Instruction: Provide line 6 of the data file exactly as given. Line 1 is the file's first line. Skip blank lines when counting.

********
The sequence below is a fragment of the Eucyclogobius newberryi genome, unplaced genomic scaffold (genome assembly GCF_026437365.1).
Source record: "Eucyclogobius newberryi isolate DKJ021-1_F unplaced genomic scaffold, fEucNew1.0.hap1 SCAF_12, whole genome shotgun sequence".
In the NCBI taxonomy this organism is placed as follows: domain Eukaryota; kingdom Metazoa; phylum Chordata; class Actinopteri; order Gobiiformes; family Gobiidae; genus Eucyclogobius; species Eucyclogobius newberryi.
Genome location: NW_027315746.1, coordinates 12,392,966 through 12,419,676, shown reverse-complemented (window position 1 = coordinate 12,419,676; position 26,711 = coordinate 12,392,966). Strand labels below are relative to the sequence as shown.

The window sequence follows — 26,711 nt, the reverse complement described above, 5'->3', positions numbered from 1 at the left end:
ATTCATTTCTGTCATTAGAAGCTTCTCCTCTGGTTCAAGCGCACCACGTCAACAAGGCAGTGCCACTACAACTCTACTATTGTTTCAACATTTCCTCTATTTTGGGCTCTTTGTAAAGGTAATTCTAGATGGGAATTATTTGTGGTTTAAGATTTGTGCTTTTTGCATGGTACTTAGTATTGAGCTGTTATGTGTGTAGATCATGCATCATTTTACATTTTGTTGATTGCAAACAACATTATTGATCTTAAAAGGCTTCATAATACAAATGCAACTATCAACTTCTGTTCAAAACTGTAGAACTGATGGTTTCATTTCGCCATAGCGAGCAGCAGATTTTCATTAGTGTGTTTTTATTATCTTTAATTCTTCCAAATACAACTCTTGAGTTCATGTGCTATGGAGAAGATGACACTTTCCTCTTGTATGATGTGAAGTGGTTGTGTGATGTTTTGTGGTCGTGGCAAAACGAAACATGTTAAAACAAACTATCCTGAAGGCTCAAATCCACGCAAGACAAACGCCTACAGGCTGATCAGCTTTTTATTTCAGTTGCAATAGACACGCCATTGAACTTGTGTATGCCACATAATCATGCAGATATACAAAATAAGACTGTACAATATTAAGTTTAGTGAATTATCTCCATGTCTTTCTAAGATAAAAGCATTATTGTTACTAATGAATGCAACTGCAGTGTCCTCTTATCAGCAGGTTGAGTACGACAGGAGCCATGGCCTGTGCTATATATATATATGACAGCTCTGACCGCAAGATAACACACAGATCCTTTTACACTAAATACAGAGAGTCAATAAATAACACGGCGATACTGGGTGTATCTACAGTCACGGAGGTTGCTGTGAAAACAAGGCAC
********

ATTCATTTCTGTCATTAGAAGCTTCTCCTCTGGTTCAAGCGCACCACGTCAACAAGGCAGTGCCACTACAACTCTACTATTGTTTCAACATTTCCTCTATTTTGGGCTCTTTGTAAAGGTAATTCTAGATGGGAATTATTTGTGGTTTAAGATTTGTGCTTTTTGCATGGTACTTAGTATTGAGCTGTTATGTGTGTAGATCATGCATCATTTTACATTTTGTTGATTGCAAACAACATTATTGATCTTAAAAGGCTTCATAATACAAATGCAACTATCAACTTCTGTTCAAAACTGTAGAACTGATGGTTTCATTTCGCCATAGCGAGCAGCAGATTTTCATTAGTGTGTTTTTATTATCTTTAATTCTTCCAAATACAACTCTTGAGTTCATGTGCTATGGAGAAGATGACACTTTCCTCTTGTATGATGTGAAGTGGTTGTGTGATGTTTTGTGGTCGTGGCAAAACGAAACATGTTAAAACAAACTATCCTGAAGGCTCAAATCCACGCAAGACAAACGCCTACAGGCTGATCAGCTTTTTATTTCAGTTGCAATAGACACGCCATTGAACTTGTGTATGCCACATAATCATGCAGATATACAAAATAAGACTGTACAATATTAAGTTTAGTGAATTATCTCCATGTCTTTCTAAGATAAAAGCATTATTGTTACTAATGAATGCAACTGCAGTGTCCTCTTATCAGCAGGTTGAGTACGACAGGAGCCATGGCCTGTGCTATATATATATATGACAGCTCTGACCGCAAGATAACACACAGATCCTTTTACACTAAATACAGAGAGTCAATAAATAACACGGCGATACTGGGTGTATCTACAGTCACGGAGGTTGCTGTGAAAACAAGGCAC